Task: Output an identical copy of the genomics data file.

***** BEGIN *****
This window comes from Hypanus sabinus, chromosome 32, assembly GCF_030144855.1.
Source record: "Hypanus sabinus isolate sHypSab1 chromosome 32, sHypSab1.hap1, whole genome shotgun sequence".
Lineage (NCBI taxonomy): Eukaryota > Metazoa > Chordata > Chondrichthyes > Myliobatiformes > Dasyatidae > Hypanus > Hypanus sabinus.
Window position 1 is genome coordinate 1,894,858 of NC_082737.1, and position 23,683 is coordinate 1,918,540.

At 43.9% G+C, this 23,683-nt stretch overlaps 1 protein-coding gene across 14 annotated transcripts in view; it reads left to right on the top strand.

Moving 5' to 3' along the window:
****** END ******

This window comes from Hypanus sabinus, chromosome 32, assembly GCF_030144855.1.
Source record: "Hypanus sabinus isolate sHypSab1 chromosome 32, sHypSab1.hap1, whole genome shotgun sequence".
Lineage (NCBI taxonomy): Eukaryota > Metazoa > Chordata > Chondrichthyes > Myliobatiformes > Dasyatidae > Hypanus > Hypanus sabinus.
Window position 1 is genome coordinate 1,894,858 of NC_082737.1, and position 23,683 is coordinate 1,918,540.

At 43.9% G+C, this 23,683-nt stretch overlaps 1 protein-coding gene across 14 annotated transcripts in view; it reads left to right on the top strand.

Moving 5' to 3' along the window: